Fri, 4:00–5:15 pm Room 629
Moderator: Victoria Janssen; Rosemary / Sophy; Kelly Sue DeConnick; Lesley Hall; Chris Hill
What is an anti-hero, and what makes a character an anti-hero? How do you know an anti-hero when you see one? Can an anti-hero become a regular garden-variety hero, and if so, how? What is the appeal of an anti-hero? Are anti-heroes more realistic than heroes, and how does this impact the audience?
Short Stories Versus Novels
Sat, 4:00–5:15 pm Senate B
Moderator: David D. Levine; Benjamin Billman; Richard Chwedyk; Gwynne Garfinkle; Carolyn Ives Gilman; Victoria Janssen
Some writers claim they can only write short, others insist they can only go with longer works. What are the advantages and disadvantages of each form? Should you force yourself to try the length that doesn't seem natural for you? What benefits are there to those who can successfully write both types of story? At one time, authors were told they needed three short story sales (of the pro variety) before they should try to sell a novel. Is this true? If short isn't your form of choice, are you just screwed?
Gender-Variant Characters in Science Fiction
Sun, 8:30–9:45 am Assembly
Moderator: Molly Aplet; Kerey Luis; Victoria Janssen
Let's explore how gender variance and/or variant/trans* characters are represented in Science Fiction. How often are gender-variant characters used for the purpose of examining the experiences of cisgender individuals? How often is the variance of these characters integrated into a character/individual level experience? The example of the former, a planet-of-hats scenario (such as was done on Star Trek) in which a whole society is genderless/gender-variant, comes to mind. Mass Effect is an example of the use of a "mono-gendered" (yet hyper-sexualized) race, the Asari. How about a story where a whole species is genderless or gender-variant? Dragon Age 2 has one of the most prominent examples of a trans* character, Serendipity.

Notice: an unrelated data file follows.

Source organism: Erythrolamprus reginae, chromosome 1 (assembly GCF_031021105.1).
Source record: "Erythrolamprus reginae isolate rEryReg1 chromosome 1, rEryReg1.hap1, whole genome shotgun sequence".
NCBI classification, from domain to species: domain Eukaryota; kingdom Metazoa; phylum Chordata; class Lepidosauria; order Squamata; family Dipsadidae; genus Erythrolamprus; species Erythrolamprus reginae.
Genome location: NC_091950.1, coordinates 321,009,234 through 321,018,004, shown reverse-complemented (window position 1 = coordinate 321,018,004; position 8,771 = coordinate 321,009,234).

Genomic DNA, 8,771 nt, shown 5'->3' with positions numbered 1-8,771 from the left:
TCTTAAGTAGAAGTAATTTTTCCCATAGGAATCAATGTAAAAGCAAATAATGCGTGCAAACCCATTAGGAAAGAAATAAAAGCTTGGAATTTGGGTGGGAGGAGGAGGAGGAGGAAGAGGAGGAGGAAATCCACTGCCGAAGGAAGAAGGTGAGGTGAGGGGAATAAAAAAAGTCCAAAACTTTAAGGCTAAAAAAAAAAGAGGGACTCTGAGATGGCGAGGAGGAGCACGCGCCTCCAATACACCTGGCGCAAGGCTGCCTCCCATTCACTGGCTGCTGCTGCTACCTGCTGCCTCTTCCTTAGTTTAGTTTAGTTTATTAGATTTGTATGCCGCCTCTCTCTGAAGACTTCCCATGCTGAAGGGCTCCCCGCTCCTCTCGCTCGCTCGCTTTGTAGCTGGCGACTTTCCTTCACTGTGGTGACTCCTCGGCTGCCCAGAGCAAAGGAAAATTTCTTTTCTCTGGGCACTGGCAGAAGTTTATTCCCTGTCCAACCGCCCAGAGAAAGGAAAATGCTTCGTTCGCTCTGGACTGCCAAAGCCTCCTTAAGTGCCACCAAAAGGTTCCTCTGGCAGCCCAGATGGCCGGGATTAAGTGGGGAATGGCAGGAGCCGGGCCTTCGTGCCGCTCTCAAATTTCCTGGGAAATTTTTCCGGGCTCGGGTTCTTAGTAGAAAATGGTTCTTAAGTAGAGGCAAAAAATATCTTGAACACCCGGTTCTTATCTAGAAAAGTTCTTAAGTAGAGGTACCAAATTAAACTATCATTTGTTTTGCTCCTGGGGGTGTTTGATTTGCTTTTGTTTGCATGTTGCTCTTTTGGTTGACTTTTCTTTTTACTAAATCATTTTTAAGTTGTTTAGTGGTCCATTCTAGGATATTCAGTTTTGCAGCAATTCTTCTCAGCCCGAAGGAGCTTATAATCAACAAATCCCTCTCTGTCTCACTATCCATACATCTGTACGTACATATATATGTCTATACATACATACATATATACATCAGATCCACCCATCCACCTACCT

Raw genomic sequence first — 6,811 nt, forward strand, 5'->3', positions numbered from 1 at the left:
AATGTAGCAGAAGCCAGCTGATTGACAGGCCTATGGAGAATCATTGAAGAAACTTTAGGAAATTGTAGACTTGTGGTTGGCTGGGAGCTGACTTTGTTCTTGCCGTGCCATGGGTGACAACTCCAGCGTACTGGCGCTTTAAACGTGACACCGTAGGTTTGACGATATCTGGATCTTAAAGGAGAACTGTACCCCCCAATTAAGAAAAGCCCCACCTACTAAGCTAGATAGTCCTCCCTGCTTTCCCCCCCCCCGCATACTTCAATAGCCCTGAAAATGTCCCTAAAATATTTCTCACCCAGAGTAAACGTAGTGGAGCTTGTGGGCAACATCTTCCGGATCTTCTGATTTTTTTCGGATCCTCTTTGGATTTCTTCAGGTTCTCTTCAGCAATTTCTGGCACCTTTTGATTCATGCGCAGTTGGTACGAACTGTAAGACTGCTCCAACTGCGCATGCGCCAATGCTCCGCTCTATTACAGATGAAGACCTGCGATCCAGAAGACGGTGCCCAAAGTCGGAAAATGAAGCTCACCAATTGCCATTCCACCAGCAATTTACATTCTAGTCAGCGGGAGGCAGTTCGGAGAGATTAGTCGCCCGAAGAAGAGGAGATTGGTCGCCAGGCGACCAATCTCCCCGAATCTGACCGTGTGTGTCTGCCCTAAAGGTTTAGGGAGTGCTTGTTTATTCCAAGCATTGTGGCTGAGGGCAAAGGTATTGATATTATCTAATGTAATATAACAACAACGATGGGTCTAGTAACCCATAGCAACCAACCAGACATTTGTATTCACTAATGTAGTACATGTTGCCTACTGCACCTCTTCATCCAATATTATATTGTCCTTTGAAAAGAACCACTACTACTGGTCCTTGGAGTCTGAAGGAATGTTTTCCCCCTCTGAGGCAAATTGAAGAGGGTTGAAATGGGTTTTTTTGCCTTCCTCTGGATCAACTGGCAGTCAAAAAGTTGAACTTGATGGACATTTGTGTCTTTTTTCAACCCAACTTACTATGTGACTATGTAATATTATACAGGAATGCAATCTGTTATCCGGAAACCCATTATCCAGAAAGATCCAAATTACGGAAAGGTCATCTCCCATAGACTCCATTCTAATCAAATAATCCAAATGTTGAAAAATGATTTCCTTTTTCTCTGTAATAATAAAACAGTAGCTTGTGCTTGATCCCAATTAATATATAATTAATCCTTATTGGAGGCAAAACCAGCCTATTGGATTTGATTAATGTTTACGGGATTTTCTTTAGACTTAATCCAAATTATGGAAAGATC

Addiction in Fiction
Sun, 10:00–11:15 am Room 634
Moderator: Cassie Alexander; Naomi Kritzer; Victoria Janssen; Derek Silver; Gregory G. H. Rihn
Real drugs, imaginary drugs, and magical addictions to other people's dreams - how are addictions handled in science fiction and fantasy? Can imaginary addictions be treated with real-world methods? How about fictional worlds in which addiction is not seen as a problem? Or in which addiction has become adaptive (are vampires addicted to blood?)? Possible works to consider: Stacia Kane's Downside series (beginning with Unholy Ghosts) in which Chess Putnam is addicted to a magical drug, Jacqueline Lichtenberg and Jean Lorrah's Sime~Gen series in which Simes can become addicted to killing Gens, Yarrow by Charles De Lint for feeding on dreams.
Fen to Pro and Pro to Fen
Sun, 2:30–3:45 pm Conference 4
Moderator: Victoria Janssen; Wendy Bradley; Michael J. "Orange Mike" Lowrey; Neil Rest; Amy Thomson
In many sectors of fandom, those who make money from writing, editing or publishing speculative fiction are set apart from those who are primarily readers. This separation isn't present everywhere, though. Some "pros" maintain fannish activity and some who primarily act as "fans" might have, for example, sold a novel or two. With the growing popularity of fanfiction and self-publishing, how is the division between fan and pro changing? How do these divisions affect online interactions, live interactions, and how fandom is viewed from outside? Is there truly a "geek hierarchy"?